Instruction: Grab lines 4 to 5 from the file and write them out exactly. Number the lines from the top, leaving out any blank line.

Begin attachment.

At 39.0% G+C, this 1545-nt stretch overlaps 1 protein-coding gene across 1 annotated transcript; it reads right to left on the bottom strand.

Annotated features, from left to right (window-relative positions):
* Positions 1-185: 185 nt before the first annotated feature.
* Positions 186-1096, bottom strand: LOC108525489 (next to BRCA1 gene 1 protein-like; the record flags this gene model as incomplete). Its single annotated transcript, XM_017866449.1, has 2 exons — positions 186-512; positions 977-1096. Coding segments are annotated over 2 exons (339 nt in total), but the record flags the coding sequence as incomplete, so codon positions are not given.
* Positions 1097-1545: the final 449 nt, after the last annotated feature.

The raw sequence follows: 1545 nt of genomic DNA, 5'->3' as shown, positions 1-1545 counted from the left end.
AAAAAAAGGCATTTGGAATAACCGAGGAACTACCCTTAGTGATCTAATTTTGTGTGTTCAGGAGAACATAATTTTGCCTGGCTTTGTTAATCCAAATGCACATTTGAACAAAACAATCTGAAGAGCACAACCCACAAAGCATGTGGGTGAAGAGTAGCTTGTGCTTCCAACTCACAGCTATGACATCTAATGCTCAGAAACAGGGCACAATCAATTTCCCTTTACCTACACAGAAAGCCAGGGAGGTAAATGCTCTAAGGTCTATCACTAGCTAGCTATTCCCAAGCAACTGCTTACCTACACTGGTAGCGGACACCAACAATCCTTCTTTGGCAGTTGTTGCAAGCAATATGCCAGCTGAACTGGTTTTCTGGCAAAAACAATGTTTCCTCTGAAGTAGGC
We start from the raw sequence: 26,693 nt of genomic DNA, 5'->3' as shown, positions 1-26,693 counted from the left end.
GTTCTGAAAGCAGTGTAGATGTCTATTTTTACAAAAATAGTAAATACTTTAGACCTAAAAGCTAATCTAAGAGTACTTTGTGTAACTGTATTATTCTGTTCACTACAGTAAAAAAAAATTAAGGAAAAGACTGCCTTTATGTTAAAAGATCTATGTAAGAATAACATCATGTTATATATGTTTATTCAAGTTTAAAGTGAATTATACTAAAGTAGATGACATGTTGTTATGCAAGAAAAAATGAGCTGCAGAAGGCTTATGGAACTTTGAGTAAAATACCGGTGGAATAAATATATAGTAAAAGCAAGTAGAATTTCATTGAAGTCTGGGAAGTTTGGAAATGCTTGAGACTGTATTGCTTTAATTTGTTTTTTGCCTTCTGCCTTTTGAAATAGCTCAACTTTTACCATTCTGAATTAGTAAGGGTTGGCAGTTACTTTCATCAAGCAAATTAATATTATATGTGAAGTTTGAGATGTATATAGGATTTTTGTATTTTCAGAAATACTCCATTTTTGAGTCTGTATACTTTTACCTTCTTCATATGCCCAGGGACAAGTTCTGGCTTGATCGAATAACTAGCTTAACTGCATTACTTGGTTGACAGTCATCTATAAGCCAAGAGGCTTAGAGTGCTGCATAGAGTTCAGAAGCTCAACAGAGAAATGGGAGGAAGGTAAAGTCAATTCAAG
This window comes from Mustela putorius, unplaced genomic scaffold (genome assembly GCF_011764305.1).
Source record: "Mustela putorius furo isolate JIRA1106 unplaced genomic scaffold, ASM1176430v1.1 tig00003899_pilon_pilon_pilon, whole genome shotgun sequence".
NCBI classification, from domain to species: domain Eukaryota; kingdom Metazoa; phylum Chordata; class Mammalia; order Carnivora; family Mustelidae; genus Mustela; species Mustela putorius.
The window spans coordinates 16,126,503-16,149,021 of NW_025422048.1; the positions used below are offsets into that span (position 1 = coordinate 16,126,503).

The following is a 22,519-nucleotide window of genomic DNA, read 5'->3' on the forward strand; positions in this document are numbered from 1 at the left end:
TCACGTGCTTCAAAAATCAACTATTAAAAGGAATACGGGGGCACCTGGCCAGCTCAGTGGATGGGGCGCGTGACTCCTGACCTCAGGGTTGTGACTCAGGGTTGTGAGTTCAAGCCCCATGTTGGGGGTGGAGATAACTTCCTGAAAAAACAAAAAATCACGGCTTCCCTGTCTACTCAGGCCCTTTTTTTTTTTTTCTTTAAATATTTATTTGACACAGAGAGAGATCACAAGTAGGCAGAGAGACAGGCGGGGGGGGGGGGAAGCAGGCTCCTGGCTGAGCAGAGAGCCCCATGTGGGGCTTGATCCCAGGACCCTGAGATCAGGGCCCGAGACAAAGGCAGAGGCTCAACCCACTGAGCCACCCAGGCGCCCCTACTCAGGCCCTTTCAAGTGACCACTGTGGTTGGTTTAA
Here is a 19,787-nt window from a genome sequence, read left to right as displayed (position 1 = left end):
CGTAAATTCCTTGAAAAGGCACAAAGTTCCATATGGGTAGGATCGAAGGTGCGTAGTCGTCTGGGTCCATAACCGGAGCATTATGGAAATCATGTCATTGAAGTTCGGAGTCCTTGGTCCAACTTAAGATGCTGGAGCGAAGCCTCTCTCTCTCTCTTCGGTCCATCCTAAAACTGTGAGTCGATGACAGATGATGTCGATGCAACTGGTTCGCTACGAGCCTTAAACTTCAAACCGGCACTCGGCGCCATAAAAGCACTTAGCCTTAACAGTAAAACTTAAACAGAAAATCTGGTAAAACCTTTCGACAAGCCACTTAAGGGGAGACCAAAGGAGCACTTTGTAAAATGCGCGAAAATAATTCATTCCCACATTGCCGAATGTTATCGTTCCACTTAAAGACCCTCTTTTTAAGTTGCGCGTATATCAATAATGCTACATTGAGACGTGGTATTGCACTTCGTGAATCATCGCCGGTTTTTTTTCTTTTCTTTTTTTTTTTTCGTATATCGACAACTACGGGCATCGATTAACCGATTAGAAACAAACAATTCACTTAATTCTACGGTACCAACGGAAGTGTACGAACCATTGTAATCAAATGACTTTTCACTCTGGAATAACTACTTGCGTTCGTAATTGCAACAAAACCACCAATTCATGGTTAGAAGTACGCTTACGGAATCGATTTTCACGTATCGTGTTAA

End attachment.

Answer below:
* Positions 186-1096, bottom strand: LOC108525489 (next to BRCA1 gene 1 protein-like; the record flags this gene model as incomplete). Its single annotated transcript, XM_017866449.1, has 2 exons — positions 186-512; positions 977-1096. Coding segments are annotated over 2 exons (339 nt in total), but the record flags the coding sequence as incomplete, so codon positions are not given.
* Positions 1097-1545: the final 449 nt, after the last annotated feature.